Jailed: Two drug dealers murdered former boss in East End turf war
- Credit: Met Police
Two drug dealers who murdered their former boss in a gangland turf war have been jailed for life.
Alimal Islam, 22, and Mofizur Rahman, 21 - of Burgess Street and Wallwood Street in Limehouse respectively - stabbed Alimuz Zaman to death on May 26, 2019.
Shocked members of the public looked on as he was attacked outside Ozzy's newsagents in St Pauls Way, Bow Common, in the middle of the afternoon.
The pair were both found guilty of murder and sentenced yesterday - February 21 - following a trial at the Old Bailey.
Witnesses reported that Rahman was armed with a "large knife", and Islam a "weighty spanner" when they attacked the victim.
Alimuz, who had been stabbed 16 times and assaulted with the wrench, was rushed to hospital before succumbing to his injuries later that night.
Although Alimuz was also armed with a pair of scissors and was "the first to strike a blow", the jury rejected the defendants' plea of self-defence.
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A post-mortem examination revealed the 23-year-old died due to blood loss.
Both suspects were identified by several witnesses and CCTV confirmed their involvement in the attack.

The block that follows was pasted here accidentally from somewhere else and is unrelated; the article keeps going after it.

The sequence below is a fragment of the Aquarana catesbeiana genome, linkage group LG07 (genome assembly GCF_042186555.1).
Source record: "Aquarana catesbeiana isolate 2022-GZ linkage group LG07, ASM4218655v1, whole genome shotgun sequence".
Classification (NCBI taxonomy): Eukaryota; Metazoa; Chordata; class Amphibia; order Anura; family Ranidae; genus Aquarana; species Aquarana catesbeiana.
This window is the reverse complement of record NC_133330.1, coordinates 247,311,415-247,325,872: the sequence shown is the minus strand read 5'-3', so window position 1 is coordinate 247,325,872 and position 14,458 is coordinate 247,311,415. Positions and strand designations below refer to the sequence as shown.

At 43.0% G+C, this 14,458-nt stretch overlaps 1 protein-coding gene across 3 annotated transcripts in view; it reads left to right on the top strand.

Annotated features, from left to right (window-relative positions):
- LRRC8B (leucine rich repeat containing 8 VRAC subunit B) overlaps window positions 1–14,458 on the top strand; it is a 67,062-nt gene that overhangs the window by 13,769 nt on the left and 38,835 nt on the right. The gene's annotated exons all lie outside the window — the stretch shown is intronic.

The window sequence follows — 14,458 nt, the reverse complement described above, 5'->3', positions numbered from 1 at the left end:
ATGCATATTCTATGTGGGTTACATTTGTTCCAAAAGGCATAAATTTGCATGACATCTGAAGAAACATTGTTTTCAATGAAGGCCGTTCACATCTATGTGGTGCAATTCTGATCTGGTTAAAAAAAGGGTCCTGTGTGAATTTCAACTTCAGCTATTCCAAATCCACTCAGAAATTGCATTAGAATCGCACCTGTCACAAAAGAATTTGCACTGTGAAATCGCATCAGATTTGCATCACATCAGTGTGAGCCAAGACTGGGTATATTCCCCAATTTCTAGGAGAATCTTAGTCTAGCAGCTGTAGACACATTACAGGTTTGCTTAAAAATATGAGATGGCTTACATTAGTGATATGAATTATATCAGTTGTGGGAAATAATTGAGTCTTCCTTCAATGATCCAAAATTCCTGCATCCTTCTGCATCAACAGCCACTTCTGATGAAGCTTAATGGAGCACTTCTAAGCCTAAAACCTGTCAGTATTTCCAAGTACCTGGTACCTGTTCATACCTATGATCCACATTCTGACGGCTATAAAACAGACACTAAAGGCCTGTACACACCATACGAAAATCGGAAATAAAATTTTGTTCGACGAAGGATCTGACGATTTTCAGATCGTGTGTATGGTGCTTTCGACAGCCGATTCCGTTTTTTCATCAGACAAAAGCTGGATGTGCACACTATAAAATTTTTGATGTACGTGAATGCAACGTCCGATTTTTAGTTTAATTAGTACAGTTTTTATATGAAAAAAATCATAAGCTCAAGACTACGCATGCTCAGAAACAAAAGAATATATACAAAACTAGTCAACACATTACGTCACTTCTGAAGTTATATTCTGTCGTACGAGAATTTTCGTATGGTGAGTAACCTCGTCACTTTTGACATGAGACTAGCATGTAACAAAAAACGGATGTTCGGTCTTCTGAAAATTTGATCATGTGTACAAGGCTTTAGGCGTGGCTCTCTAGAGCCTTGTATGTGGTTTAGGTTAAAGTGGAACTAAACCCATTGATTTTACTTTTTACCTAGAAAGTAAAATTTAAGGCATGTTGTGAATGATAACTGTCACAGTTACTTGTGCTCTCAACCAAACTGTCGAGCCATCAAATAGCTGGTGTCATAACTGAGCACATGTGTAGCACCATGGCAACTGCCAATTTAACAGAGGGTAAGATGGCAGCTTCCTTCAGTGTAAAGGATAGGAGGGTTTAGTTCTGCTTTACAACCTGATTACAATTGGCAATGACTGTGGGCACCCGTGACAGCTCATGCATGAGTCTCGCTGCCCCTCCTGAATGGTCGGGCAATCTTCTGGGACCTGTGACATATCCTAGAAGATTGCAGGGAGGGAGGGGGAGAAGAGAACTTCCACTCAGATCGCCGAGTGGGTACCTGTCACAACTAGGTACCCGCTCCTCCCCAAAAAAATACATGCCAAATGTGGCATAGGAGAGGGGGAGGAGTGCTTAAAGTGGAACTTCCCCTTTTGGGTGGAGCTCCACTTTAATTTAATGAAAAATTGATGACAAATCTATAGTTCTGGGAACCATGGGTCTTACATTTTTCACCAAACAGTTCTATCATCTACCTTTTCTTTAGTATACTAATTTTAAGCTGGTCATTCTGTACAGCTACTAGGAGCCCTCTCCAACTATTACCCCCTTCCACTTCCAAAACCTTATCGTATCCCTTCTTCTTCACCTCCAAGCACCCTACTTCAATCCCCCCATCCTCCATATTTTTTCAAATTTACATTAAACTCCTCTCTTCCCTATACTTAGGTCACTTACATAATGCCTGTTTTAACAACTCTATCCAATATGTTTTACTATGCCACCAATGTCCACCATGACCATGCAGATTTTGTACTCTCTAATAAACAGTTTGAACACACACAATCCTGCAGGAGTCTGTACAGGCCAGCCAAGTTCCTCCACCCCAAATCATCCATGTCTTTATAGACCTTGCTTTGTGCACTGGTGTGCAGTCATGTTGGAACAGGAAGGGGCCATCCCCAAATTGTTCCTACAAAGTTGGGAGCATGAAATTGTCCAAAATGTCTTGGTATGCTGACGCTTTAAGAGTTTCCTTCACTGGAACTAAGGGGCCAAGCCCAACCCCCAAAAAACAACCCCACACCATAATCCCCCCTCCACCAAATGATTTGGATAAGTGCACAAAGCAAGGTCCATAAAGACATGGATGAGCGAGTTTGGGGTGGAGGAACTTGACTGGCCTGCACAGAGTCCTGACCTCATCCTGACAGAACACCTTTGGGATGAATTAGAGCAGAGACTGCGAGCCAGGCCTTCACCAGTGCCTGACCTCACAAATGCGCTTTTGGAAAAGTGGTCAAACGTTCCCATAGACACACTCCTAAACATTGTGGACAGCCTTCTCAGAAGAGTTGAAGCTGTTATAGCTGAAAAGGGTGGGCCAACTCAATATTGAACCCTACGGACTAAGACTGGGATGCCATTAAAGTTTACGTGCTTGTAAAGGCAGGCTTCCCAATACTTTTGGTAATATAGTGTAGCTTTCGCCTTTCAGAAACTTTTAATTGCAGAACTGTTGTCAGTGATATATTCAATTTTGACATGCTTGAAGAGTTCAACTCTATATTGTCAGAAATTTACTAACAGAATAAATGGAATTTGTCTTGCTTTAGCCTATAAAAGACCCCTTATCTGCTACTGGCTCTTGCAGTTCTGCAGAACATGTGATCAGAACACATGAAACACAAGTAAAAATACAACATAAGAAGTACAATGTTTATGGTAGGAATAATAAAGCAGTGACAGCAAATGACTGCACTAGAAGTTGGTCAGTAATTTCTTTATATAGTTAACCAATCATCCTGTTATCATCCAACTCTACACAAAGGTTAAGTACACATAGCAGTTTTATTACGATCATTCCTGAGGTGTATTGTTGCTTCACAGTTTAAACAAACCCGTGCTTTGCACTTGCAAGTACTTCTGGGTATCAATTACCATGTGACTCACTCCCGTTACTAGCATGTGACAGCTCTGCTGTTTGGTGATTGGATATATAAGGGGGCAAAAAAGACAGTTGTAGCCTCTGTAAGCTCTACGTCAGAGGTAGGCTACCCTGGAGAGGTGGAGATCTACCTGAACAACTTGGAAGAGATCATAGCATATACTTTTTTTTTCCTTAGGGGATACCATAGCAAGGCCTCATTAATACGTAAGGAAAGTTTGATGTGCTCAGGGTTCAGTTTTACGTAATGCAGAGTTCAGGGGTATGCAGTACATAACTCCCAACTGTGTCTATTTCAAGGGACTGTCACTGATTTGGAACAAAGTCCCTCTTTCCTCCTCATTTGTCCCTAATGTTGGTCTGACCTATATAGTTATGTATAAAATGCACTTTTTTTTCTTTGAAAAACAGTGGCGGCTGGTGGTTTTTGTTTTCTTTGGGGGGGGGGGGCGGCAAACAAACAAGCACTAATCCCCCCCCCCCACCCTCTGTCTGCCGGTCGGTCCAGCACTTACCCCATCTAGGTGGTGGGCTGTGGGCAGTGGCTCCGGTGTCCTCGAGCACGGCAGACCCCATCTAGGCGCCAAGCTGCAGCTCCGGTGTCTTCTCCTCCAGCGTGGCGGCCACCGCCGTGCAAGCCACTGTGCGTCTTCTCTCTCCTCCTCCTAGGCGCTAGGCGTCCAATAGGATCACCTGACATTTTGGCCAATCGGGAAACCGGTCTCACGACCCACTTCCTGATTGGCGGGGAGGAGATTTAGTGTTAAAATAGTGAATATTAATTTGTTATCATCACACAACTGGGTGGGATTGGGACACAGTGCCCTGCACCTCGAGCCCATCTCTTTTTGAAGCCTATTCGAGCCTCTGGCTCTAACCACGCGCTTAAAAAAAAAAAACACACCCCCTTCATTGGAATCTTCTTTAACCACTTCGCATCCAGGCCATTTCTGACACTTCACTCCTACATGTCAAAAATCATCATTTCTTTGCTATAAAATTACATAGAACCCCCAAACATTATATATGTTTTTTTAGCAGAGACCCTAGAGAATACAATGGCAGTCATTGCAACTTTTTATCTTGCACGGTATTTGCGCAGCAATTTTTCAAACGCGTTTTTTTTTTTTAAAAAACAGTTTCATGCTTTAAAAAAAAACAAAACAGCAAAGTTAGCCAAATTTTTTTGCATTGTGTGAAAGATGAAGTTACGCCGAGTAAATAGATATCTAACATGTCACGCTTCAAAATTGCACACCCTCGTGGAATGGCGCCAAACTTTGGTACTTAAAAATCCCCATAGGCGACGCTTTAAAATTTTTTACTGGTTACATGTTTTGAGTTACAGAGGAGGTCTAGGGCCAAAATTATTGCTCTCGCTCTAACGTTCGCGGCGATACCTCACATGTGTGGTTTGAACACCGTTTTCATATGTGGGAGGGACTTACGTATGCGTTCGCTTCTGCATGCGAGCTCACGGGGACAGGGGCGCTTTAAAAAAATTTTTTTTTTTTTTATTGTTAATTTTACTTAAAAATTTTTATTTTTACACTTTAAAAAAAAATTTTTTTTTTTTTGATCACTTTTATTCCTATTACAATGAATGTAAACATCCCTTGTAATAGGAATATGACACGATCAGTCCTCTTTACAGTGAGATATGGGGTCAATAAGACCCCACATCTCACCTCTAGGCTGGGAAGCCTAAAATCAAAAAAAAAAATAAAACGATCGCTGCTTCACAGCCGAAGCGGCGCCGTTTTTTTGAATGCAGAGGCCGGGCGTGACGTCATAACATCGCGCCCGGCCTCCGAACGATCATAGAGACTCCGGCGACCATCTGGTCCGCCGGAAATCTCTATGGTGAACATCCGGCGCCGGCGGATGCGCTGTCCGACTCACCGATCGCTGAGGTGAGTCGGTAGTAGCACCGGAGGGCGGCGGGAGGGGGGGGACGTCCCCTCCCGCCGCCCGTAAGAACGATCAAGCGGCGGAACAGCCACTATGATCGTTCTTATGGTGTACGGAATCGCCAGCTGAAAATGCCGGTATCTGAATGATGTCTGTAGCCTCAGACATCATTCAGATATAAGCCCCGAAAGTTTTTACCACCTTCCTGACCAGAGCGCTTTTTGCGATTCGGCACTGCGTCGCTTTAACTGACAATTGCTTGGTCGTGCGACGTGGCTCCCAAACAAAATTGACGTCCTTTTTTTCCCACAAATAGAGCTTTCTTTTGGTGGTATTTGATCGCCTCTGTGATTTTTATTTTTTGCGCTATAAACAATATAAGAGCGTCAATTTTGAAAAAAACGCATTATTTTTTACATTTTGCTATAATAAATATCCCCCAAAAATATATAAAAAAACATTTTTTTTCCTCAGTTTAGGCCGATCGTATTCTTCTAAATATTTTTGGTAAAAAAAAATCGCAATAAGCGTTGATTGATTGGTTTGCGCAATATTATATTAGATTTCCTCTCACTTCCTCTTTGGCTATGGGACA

Rahman was sentenced to life imprisonment with a minimum term of 24 years, while Islam was handed a minimum life term of 22 years.
Judge Anthony Leonard QC said he would have to refer to "Alimuz's drug activities" in his sentencing remarks, but stressed that "whatever his background he didn't deserve to die".
Addressing the defendants, he continued: "I have no doubt that the reason for the violence in St Paul's Way on May 26 lay in a turf war between the two of you and [Alimuz] Zaman.
"You had been dealing in drugs since you were school children, and first helped Zaman to deliver drugs to customers and to return with the money."
The judge described how the defendants decided to become drug dealers on an estate controlled by Alimuz until he was jailed in February 2017 for supplying cannabis and cocaine.
When he was released two years later he found out he had lost the estate to them.
"I have no doubt he [Alimuz] wanted to re-establish his authority as the drug dealer on the estate.
"You were keen not to give up the lucrative trade you had established in his absence," observed the QC.
Judge Leonard added that he had "no doubt" the victim demanded the defendants pay an exorbitant tax to deal drugs on the estate, and that he had threatened them both with violence.
However, he said they could have "avoided the threat" by dealing drugs outside of Alimuz's territory - but chose not to.
"You decided to continue trading in the same area he was trading. The physical conflict was inevitable and you both knew that."
The "ferocity and determination" of the defendants' attack was clear from video shown in the aftermath.
"Even when Zaman was on the ground you went on to attack him," added Judge Leonard.
Investigating officer Det Sgt Gurj Singh, from the Met's murder squad, added: “This attack has understandably caused significant shock and distress to Alimuz’s family and the wider community and I hope these convictions bring some sense of justice to those affected.”